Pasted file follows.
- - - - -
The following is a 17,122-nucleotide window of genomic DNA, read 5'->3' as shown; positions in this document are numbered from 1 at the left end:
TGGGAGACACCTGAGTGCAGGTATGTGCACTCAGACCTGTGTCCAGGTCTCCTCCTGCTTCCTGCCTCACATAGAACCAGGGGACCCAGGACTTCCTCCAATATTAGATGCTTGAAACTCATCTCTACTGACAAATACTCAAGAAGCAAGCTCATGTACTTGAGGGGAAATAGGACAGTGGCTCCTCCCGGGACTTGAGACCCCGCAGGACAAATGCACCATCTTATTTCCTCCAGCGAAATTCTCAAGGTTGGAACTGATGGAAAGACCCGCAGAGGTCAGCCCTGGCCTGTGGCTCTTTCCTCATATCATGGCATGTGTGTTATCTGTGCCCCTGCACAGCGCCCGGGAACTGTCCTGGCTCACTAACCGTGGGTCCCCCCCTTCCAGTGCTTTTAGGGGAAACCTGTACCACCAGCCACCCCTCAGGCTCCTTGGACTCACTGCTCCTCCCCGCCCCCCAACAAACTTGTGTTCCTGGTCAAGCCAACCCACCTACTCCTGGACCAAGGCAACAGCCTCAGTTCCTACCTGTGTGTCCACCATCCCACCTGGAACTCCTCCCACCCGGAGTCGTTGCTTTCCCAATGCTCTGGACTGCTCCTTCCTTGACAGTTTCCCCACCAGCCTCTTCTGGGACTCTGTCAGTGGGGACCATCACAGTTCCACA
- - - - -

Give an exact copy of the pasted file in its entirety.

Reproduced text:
The following is a 17,122-nucleotide window of genomic DNA, read 5'->3' as shown; positions in this document are numbered from 1 at the left end:
TGGGAGACACCTGAGTGCAGGTATGTGCACTCAGACCTGTGTCCAGGTCTCCTCCTGCTTCCTGCCTCACATAGAACCAGGGGACCCAGGACTTCCTCCAATATTAGATGCTTGAAACTCATCTCTACTGACAAATACTCAAGAAGCAAGCTCATGTACTTGAGGGGAAATAGGACAGTGGCTCCTCCCGGGACTTGAGACCCCGCAGGACAAATGCACCATCTTATTTCCTCCAGCGAAATTCTCAAGGTTGGAACTGATGGAAAGACCCGCAGAGGTCAGCCCTGGCCTGTGGCTCTTTCCTCATATCATGGCATGTGTGTTATCTGTGCCCCTGCACAGCGCCCGGGAACTGTCCTGGCTCACTAACCGTGGGTCCCCCCCTTCCAGTGCTTTTAGGGGAAACCTGTACCACCAGCCACCCCTCAGGCTCCTTGGACTCACTGCTCCTCCCCGCCCCCCAACAAACTTGTGTTCCTGGTCAAGCCAACCCACCTACTCCTGGACCAAGGCAACAGCCTCAGTTCCTACCTGTGTGTCCACCATCCCACCTGGAACTCCTCCCACCCGGAGTCGTTGCTTTCCCAATGCTCTGGACTGCTCCTTCCTTGACAGTTTCCCCACCAGCCTCTTCTGGGACTCTGTCAGTGGGGACCATCACAGTTCCACA